AWS “Security Groups” helps protecting instances by configuring inbound and outbound rules. Users can configure what ports to open to accept traffic from what source and similarly configure outbound ports from EC2 instances.
Azure’s naming convention is “Network Security Group” is currently available only for Regional Virtual Networks (Read what regional Network is) and not available for VNet that has Affinity Group Associated. You can have max 100 NSGs per subscription (hope this is the hard limit enforced, MSDN doesn’t explains it further).
AWS allows us to create 200 Security groups per VPC, for example if you have 5 VPCs you can create 200 * 5 = 1000 Security groups totally, but Security groups in both clouds cannot span regions.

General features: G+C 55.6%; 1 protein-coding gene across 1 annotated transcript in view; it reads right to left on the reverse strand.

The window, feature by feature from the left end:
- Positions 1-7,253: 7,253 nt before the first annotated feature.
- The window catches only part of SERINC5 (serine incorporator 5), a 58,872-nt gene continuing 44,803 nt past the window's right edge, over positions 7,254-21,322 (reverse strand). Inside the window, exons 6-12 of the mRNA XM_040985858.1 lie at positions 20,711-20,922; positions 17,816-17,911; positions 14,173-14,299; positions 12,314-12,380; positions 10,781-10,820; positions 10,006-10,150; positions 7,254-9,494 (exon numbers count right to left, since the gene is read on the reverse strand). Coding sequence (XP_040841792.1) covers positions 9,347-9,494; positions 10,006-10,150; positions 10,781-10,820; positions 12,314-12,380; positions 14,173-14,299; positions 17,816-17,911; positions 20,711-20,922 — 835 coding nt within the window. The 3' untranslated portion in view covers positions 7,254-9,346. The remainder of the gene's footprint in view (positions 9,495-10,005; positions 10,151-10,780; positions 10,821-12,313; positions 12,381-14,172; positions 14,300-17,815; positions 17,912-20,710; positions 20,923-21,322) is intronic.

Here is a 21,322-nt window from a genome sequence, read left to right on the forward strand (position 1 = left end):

Unlike AWS, Network Security Group of Azure can be associated to VM Instance, Subnets and hybrid i.e (Subnet and VM), this is a powerful multi-layer protects that a VM can get, click here to read more. Azure currently doesn’t offer user interface to add/edit security groups, so users must use PowerShell and REST APIs to setup the same (Refer the below Powershell Workflow).
Powershell Commandlet to create Azure Network Security Group
Azure and AWS supports Network Access control list. ACLs allow users to selectively permit or deny traffic to your Networks. Both the clouds states it as an enhancement or an optional security mechanism on top of security groups and other security mechanisms. ACLs in azure is currently limited to securing Endpoints (What is Endpo